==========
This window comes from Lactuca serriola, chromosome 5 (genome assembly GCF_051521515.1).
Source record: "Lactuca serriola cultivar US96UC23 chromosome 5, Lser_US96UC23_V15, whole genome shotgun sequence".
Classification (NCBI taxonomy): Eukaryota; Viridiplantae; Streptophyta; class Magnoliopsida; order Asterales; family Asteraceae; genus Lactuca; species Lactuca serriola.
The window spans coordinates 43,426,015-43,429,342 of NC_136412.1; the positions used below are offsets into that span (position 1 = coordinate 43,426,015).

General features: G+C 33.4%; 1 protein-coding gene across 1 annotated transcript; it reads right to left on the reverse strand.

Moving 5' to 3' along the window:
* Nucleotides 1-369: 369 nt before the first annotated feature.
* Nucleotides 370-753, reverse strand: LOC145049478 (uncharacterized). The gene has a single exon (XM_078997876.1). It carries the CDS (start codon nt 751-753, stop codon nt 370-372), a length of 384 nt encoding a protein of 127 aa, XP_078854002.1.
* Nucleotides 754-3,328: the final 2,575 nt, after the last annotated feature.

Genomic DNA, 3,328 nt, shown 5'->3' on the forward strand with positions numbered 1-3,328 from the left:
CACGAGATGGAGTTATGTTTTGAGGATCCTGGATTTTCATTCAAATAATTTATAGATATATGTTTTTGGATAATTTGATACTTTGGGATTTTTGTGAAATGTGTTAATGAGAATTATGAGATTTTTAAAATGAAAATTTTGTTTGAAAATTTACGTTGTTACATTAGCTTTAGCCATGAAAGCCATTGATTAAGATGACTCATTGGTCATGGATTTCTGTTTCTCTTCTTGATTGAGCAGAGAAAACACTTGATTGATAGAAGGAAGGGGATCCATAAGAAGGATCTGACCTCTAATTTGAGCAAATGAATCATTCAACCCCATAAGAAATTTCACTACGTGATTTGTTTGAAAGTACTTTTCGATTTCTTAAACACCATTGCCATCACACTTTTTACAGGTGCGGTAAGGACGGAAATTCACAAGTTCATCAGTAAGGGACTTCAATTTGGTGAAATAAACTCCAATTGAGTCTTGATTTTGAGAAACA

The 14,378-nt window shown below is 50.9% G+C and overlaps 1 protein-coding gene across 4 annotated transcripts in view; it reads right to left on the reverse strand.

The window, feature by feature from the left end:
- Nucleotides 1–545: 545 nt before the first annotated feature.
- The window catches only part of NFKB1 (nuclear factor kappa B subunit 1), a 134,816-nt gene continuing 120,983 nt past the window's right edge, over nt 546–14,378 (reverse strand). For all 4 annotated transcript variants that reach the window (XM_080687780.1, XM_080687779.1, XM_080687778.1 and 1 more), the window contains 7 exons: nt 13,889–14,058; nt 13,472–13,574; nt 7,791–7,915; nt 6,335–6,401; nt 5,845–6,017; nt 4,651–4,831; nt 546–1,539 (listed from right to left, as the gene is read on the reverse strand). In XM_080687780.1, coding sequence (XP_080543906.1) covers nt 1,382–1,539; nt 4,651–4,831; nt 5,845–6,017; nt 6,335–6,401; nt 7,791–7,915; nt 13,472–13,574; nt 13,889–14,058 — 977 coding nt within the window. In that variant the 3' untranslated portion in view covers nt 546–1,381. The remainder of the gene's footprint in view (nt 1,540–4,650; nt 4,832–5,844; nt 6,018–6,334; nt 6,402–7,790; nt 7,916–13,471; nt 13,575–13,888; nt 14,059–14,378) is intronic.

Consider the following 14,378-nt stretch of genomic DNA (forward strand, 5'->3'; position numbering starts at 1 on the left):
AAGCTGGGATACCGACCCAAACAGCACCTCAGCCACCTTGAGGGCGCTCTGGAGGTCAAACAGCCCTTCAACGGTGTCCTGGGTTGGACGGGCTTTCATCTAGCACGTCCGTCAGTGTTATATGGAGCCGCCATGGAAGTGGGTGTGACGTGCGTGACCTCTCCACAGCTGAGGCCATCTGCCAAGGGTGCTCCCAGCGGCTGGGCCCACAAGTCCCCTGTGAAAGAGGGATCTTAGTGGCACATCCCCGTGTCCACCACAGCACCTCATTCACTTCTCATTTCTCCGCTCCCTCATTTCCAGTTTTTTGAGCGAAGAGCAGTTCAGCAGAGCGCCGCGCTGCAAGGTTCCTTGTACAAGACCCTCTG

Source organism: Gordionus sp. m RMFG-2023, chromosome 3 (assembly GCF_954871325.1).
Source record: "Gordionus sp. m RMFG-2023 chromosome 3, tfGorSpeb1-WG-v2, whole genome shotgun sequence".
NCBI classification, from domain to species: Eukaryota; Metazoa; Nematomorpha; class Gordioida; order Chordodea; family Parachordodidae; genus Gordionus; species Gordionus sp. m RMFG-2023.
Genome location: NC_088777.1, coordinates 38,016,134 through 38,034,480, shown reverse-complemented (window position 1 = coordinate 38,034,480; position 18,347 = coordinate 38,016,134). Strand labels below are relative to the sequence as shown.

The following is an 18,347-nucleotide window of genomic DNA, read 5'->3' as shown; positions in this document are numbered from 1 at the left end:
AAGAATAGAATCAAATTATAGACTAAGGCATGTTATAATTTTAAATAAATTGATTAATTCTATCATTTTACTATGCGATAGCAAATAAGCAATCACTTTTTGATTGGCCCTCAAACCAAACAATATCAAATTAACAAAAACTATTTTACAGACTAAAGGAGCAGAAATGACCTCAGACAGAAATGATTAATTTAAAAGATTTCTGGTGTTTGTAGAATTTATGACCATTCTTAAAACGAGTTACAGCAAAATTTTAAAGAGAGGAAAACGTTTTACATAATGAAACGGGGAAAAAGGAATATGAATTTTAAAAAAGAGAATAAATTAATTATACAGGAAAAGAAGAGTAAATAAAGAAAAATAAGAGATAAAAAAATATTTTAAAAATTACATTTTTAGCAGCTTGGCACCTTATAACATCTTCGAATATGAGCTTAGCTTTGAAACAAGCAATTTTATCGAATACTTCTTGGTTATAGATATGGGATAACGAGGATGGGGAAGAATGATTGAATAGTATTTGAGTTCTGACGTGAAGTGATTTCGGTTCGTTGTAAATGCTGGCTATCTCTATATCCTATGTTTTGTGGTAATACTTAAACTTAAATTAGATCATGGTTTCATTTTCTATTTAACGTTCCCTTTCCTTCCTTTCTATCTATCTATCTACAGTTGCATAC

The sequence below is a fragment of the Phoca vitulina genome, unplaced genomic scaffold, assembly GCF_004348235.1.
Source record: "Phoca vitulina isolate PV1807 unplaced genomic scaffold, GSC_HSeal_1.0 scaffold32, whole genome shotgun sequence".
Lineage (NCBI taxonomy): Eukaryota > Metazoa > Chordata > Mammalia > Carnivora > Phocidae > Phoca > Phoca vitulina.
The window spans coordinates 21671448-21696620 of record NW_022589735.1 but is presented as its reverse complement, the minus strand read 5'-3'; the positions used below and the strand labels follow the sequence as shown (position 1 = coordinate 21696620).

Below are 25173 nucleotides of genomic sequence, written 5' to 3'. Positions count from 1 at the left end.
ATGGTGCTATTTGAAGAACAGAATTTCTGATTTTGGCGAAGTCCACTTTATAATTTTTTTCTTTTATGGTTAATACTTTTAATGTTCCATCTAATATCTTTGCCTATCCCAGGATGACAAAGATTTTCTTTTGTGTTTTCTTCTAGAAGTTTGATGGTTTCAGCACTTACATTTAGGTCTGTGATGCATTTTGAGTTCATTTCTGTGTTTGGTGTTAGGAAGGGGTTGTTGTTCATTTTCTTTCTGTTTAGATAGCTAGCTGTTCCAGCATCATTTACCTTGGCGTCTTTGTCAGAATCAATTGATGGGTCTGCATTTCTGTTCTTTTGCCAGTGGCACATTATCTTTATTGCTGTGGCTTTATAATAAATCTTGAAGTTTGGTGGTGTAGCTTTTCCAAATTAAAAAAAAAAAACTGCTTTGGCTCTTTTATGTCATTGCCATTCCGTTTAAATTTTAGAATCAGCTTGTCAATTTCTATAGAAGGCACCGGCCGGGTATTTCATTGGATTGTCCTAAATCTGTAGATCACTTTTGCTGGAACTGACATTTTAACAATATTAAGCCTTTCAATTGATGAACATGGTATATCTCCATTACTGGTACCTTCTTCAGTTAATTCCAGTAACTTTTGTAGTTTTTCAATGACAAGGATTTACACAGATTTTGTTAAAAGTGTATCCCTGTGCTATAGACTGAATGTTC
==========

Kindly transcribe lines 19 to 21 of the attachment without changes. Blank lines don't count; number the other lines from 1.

Source record: "Gordionus sp. m RMFG-2023 chromosome 3, tfGorSpeb1-WG-v2, whole genome shotgun sequence".
NCBI classification, from domain to species: Eukaryota; Metazoa; Nematomorpha; class Gordioida; order Chordodea; family Parachordodidae; genus Gordionus; species Gordionus sp. m RMFG-2023.
Genome location: NC_088777.1, coordinates 38,016,134 through 38,034,480, shown reverse-complemented (window position 1 = coordinate 38,034,480; position 18,347 = coordinate 38,016,134). Strand labels below are relative to the sequence as shown.